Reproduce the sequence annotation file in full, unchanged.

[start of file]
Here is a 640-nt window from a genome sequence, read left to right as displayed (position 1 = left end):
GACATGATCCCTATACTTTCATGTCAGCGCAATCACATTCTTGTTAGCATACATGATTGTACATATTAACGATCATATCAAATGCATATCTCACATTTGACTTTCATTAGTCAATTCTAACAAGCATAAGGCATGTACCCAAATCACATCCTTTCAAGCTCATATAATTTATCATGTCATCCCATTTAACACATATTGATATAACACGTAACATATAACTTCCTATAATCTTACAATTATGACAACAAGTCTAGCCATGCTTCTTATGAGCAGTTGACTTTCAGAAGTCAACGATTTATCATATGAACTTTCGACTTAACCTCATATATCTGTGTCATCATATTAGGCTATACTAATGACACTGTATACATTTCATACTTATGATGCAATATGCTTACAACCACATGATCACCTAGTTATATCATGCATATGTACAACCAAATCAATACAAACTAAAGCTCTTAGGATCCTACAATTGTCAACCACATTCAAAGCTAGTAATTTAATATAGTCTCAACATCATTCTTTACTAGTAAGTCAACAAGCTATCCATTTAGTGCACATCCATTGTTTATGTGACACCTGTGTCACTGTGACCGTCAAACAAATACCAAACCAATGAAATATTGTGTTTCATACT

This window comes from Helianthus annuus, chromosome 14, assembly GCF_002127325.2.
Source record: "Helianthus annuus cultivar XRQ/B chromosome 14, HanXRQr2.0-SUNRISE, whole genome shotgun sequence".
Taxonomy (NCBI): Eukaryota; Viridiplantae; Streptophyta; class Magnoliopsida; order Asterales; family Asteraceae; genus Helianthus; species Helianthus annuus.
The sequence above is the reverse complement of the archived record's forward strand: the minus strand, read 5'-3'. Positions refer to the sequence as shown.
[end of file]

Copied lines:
Here is a 640-nt window from a genome sequence, read left to right as displayed (position 1 = left end):
GACATGATCCCTATACTTTCATGTCAGCGCAATCACATTCTTGTTAGCATACATGATTGTACATATTAACGATCATATCAAATGCATATCTCACATTTGACTTTCATTAGTCAATTCTAACAAGCATAAGGCATGTACCCAAATCACATCCTTTCAAGCTCATATAATTTATCATGTCATCCCATTTAACACATATTGATATAACACGTAACATATAACTTCCTATAATCTTACAATTATGACAACAAGTCTAGCCATGCTTCTTATGAGCAGTTGACTTTCAGAAGTCAACGATTTATCATATGAACTTTCGACTTAACCTCATATATCTGTGTCATCATATTAGGCTATACTAATGACACTGTATACATTTCATACTTATGATGCAATATGCTTACAACCACATGATCACCTAGTTATATCATGCATATGTACAACCAAATCAATACAAACTAAAGCTCTTAGGATCCTACAATTGTCAACCACATTCAAAGCTAGTAATTTAATATAGTCTCAACATCATTCTTTACTAGTAAGTCAACAAGCTATCCATTTAGTGCACATCCATTGTTTATGTGACACCTGTGTCACTGTGACCGTCAAACAAATACCAAACCAATGAAATATTGTGTTTCATACT

This window comes from Helianthus annuus, chromosome 14, assembly GCF_002127325.2.
Source record: "Helianthus annuus cultivar XRQ/B chromosome 14, HanXRQr2.0-SUNRISE, whole genome shotgun sequence".
Taxonomy (NCBI): Eukaryota; Viridiplantae; Streptophyta; class Magnoliopsida; order Asterales; family Asteraceae; genus Helianthus; species Helianthus annuus.
The sequence above is the reverse complement of the archived record's forward strand: the minus strand, read 5'-3'. Positions refer to the sequence as shown.